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Monday, October 24, 2011

Infections and Inequalities

I am happy to report that I haven’t had a sign of pee butt in almost two weeks. That is the longest I have gone with solid poop since I’ve gotten to Uganda (ridiculous, but true). I hope that means the evil Giardia bug is dead and gone.

Tally of Illnesses Experienced to Date:
-mango fly (It was actually pretty awesome. At first I thought it was a pimple, so I popped it and it bled, as normally pimples do, and I didn’t think anything of it until a couple of days later when it had a black head on it. I thought it was a scab, so while bathing I picked it off and noticed it had a white head under the black head, so I tried to pop it, when to my surprise a worm came out. Awesome, no?)

So I have survived my first week at site. Boredom has set in (though I feel this occurred somewhat prematurely). My days have passed somehow slowly, waking up to the hustle of staff members and students going to the morning prayer. I usually drink tea alone, if I even decide to emerge from my apartment to get tea, then I read. Since I have been to site I have finished three books and am well on my way to finishing a fourth. With the new addition of the internet at my disposal, I have curved this speed reading, however I still read much more than I have in probably my whole life (sad, but true). I usually emerge out of my apartment for lunch (from Monday to Friday) where most of the staff question where I have been and what I have been doing. They also like to comment on how little I eat (and as of recent, like to comment on my lack of physical activity). After lunch, I usually go back to my apartment and read some more or check the news online. Dinner is usually on my own and I go to bed without really interacting with anyone anymore. Now, granted, some days I actually go into town and interact with people and see other volunteers, but I find that my days are spent mostly around the campus. It’s not bad, though I do get lonely. I would call the other volunteers more often, but I do not want to get too clingy too soon.

I live a fairly simple life. I haven’t used my stove yet, though I plan on breaking it in this weekend. I have only bathed three times since I got to site (I know, disgusting) in an effort to save water. Also, this is a result of my shower not working. It seems that running water is a once a week occurrence here at the Rakai Community School of Nursing. I have vowed (some may say this is a poor choice) to only bathe when my shower works. Of course, it is a cold shower, but I feel this is a good attempt to decrease my environmental impact. Today my running water seems to be functional, so I may have the opportunity to bathe tomorrow, which would be great since I definitely need to wash my hair within the next couple of days. The only problem I foresee (and I apologize to all male readers) is when I am on my monthly cycle. Lucky for me, it only lasts four days (thank you oral contraceptive) but I am still debating whether my intermittent bathing plan will be affected by Mother Nature’s gift.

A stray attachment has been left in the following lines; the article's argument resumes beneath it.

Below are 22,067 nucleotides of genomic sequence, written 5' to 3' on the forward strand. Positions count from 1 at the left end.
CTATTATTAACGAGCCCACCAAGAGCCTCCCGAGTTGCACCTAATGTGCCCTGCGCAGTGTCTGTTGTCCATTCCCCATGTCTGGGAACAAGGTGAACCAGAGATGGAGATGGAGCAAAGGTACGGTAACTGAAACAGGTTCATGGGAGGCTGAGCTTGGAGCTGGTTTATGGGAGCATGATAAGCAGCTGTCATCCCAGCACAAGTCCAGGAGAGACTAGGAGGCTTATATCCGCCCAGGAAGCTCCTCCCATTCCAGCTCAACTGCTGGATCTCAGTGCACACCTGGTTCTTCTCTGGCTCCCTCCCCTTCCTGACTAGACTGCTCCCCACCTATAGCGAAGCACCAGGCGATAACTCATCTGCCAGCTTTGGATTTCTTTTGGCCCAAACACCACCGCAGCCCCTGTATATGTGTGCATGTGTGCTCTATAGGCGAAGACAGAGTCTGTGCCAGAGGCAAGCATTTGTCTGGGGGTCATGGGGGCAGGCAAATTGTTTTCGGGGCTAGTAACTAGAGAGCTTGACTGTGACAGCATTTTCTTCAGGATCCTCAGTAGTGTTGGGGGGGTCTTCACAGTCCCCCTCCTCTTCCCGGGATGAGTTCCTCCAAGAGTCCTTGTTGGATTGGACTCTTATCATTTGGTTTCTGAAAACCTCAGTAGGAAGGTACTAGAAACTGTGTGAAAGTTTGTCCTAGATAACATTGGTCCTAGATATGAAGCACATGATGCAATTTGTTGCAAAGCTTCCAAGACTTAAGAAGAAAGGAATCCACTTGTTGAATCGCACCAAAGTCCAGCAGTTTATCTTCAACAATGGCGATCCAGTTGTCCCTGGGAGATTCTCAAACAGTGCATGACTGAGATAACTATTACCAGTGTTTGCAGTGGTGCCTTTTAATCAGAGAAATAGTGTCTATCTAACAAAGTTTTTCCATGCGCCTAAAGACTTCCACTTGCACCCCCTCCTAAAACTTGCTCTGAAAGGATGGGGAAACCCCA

Now don’t worry people, I’m not completely disgusting. I do brush my teeth and wash my face every day. In fact, I wash my face twice a day. It’s just the thought of using a bucket full of water every day that bothers me. I just don’t see the point in bathing everyday anymore, especially when I’m not making the 45 minute trek to RACO every day. The most I walk is to town and back (which does cause me to break in sweat) but I never feel as dirty as I did in Wakiso (nor is it nearly as muddy after it rains).
Hopefully, when work picks up (and by “picks up” I mean I actually have something to do) I won’t feel as useless to this place. The boredom has led to many thoughts of “what the hell was I thinking, signing up for two years of this?” and whenever pee butt makes his ugly appearance, the thoughts return tenfold. In my heart, though, I do know I made the right decision and when I am interacting with people I know that in two years’ time I may not even want to leave (dare to dream).

So far I’ve swept my floor a couple times, ordered a set of drawers and my room is to be repainted, hopefully soon. I also ordered a mural to be painted of the Peace Corps logo with the American and Ugandan flags. Hopefully that gets done soon too. I also gave my supervisor (who is acting as the middle man for the carpenter which hopefully means I’m getting good prices) a list of other furniture I want made, including a book shelf, a couch, a table, and a smaller set of shelves to keep in my patio (and by “patio” I mean a screened in area where my own bathroom is located) to keep my cleaning supplies. I’m just hoping all these things get done before IST so I can actually feel like I am at home rather than in a temporary housing situation. It would also be really nice to not be living out of my bags anymore. Just saying.


1 comment:

  1. At least take a wipey bath. Cleanse your areas & all. -Marica